Predictions for 2017 and beyond
Sustainability in the near future will continue to prioritise R&D investment to identify new formulations and processes that can replace existing materials and ingredients with sustainable alternatives.
“In 2017, we expect more cosmetic companies to develop green formulations such as replacing contentious synthetic chemicals with plant-based alternatives,” stated Sahota.
Natural raw materials like palm oil, for instance, are also being considered and adopted by companies throughout APAC and the wider markets in a bid to increase their commitments to ethically sourced raw materials.
As global personal care and cosmetics companies including L’Oreal and Unilever have developed dedicated sustainability goals, in 2017, the industry expects to see “greater sustainability commitments from large cosmetic firms”.
Sustainability concerns and discussions are now extending beyond the use of formulations and ingredients to packaging.
As such, Sahota emphasised that the industry will continue to encourage companies to increase “steps to reduce the packaging impact of cosmetic and personal care products”.
Tackling social impact
Next year, Organic Monitor anticipates that significant emphasis will also be placed on the social impacts of sustainability, in addition to its environmental effects.
Attendees at the Sustainable Cosmetics Summit concentrated on holding discussions and asking questions on long-term sustainable development plans.
Reducing environmental footprint is a crucial area and one that many organisations are incorporating into their sustainability aims.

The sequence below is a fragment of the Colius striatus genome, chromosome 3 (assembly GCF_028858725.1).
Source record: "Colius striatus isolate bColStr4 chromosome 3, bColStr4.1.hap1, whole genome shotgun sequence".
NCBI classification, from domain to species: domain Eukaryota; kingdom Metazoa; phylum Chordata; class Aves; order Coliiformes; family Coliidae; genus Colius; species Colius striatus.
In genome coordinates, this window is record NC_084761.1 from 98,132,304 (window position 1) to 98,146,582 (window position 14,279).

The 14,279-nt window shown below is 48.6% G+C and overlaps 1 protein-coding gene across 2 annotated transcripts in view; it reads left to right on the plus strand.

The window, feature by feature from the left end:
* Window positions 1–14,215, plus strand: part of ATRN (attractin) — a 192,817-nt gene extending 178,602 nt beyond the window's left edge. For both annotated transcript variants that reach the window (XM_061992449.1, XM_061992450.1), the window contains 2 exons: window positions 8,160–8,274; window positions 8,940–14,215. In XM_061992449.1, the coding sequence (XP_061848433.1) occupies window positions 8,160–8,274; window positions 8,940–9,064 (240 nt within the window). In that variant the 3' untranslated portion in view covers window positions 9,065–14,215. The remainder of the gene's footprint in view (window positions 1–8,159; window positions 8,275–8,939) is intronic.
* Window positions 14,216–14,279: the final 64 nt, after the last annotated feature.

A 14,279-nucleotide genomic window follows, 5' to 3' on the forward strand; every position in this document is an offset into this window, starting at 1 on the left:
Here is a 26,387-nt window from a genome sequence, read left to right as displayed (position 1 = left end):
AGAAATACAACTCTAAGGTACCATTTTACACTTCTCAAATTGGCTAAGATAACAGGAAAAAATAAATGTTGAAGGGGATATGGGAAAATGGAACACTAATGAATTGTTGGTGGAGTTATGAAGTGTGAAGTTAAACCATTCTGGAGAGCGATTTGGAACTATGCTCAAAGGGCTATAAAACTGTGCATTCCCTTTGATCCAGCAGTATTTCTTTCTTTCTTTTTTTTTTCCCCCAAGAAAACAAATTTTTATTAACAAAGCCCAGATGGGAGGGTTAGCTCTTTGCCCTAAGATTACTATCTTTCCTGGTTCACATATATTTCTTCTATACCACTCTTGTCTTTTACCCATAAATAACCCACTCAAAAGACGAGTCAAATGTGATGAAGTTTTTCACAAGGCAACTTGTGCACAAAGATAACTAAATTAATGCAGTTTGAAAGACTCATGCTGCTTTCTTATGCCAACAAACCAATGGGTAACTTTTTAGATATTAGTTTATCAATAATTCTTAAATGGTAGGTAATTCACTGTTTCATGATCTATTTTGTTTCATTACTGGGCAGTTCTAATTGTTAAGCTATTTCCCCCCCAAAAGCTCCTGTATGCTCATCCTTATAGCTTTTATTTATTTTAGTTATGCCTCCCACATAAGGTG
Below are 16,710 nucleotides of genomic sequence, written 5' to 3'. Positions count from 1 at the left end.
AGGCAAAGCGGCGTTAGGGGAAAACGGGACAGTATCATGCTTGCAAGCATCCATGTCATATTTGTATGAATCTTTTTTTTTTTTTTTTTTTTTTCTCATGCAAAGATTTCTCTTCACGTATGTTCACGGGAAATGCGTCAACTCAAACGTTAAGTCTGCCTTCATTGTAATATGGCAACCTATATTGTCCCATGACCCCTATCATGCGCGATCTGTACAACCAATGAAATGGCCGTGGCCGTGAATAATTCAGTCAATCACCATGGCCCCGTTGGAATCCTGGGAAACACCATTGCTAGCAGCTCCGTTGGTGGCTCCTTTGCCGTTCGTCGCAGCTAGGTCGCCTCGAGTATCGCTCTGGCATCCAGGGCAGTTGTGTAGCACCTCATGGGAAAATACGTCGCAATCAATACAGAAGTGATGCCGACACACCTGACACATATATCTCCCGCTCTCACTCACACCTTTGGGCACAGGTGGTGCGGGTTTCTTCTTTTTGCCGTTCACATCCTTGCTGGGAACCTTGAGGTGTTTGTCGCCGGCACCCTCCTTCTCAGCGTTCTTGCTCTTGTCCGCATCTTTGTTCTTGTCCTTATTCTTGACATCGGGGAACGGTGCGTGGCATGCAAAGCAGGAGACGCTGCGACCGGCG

In addition, with the social impact of sustainability a fundamental focus in 2017, the cosmetics industry now looks to how it can make a difference both in terms of its impact on the environment and society through clear and measurable sustainability targets.
Euromonitor International stated that the end goal for cosmetics companies is to maximise awareness and accountability amongst its customers of the importance of ethical concerns relating to society, as well as the environment.
With regards to ethical concerns such as the need for ethical labels, Euromonitor International went on to emphasise the importance of risk management and the need for companies to understand “the impact of issues around natural resources on their profits, growth potential, and relationships with suppliers, partners, customers and the local community”.
As various APAC nations have already taken steps towards banning animal testing methods and seeking regulations and certification in a number of sectors, their attention is now expected to expand to making social improvements within the cosmetics industry.
Ongoing discussions will be held at the executive Sustainable Cosmetics Summit in New York, US, between 4th - 5th May 2017.